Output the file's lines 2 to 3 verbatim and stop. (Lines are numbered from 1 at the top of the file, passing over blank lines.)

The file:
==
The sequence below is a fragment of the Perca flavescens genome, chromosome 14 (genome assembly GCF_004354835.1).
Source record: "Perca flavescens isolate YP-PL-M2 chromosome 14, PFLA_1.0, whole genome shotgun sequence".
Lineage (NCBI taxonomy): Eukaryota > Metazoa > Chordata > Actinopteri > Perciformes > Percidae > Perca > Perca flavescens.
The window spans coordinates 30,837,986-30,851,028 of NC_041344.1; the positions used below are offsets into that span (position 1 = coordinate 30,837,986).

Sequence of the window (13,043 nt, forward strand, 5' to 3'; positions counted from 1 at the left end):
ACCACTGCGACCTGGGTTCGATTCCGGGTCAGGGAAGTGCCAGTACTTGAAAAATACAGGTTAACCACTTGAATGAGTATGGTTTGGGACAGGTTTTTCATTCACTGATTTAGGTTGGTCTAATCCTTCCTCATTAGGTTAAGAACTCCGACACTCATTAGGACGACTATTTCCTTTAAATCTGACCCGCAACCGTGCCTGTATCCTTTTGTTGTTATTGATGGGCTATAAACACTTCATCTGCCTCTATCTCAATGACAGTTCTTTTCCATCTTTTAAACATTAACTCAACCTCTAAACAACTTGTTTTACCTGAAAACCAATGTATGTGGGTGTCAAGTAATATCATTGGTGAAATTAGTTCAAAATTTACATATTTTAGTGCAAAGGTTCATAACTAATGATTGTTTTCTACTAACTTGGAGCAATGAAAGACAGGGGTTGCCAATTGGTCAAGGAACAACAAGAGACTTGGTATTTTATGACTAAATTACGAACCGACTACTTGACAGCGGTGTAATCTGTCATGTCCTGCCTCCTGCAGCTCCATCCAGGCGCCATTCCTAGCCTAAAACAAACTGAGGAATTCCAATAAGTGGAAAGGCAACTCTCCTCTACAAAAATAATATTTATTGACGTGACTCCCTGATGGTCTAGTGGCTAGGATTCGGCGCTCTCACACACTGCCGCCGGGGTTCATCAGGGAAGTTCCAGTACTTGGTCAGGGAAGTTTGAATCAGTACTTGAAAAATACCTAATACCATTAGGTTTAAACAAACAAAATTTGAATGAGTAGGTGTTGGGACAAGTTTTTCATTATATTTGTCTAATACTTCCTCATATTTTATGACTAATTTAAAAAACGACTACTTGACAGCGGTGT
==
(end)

Source record: "Perca flavescens isolate YP-PL-M2 chromosome 14, PFLA_1.0, whole genome shotgun sequence".
Lineage (NCBI taxonomy): Eukaryota > Metazoa > Chordata > Actinopteri > Perciformes > Percidae > Perca > Perca flavescens.